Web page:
Luční bouda


Inhabitation of the Krkonose

Given the severe weather and climate, no permanent inhabitation of the Krkonose in Prehistoric times has been proven. A change occurred at the end of the 13th century during the development of crafts, unseen before, providing man with technical and technological opportunities to conquer the nature of the mountains. Jan of Wallenstein built the seat of his family, Stepanice castle, and other villages around were established. In the 16th century the inhabitation line reached Benecko, Jestrabi and Horni Rokytnice. The Stepanice demesne which covered the whole Western Krkonose developed rapidly, with town centres being established in Vysoke nad Jizerou and Jilemnice. Later, the demesne broke up and was bought in smaller parts by the aristocratic Harrach family who later re-established it. The inhabitants made a living as flax growers, linen producers, weavers or glassmakers. They also processed ores, managed forests and produced textiles.


Development of tourism

The beginnings of tourism in the Krkonose at the end of the 18th century initially only concerned the summer period. It was solely a matter for wealthy municipal citizens and intelligence. Chalets began to be built on the ridges, serving to provide overnight shelter for tourists. In winter, typical Krkonose sledges were used as the means of transport. At the end of the 19th century, Count Harrach visited Norway and saw skis, which later he had made in Dolni Stepanice. They facilitated access for foresters in snow-covered mountain forests. Sports skiing also developed, the first ski contests were held and the first ski clubs were founded.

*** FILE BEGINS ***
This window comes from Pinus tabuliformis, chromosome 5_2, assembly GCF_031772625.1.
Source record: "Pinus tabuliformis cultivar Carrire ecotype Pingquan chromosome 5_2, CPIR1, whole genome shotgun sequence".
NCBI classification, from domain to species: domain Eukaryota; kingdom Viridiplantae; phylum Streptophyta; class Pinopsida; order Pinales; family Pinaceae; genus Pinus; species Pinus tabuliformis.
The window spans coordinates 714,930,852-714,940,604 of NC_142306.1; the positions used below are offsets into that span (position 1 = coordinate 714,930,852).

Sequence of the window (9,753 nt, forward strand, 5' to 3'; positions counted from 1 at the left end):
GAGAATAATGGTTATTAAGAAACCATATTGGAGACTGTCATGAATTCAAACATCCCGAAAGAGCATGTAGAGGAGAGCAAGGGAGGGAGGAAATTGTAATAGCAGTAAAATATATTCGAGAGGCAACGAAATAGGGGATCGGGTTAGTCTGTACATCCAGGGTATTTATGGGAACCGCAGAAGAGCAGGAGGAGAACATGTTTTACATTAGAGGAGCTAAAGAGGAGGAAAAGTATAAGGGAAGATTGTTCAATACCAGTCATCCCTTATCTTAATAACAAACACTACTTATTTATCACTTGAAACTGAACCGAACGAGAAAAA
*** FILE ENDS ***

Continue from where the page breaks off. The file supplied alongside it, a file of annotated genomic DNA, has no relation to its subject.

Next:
Mohyla Hanče a Vrbaty

The first speed contest over a 50 km track along the ridges was held on 24 March 1913. The start was in nearly spring weather at 8°C, with sun shining through the fog. The skiers came to the start wearing only light clothes. In the afternoon the weather suddenly changed, a snow storm spread over the ridges and the exhausted competitors gave up. Only Bohumil Hanc decided to fight the harsh weather. His friend Vaclav Vrbata found him completely exhausted and frozen to the bone, and lent him his coat and cap. They both died on the ridge and the Hanc and Vrbata monument was later raised to commemorate their friendship, bravery and devotion.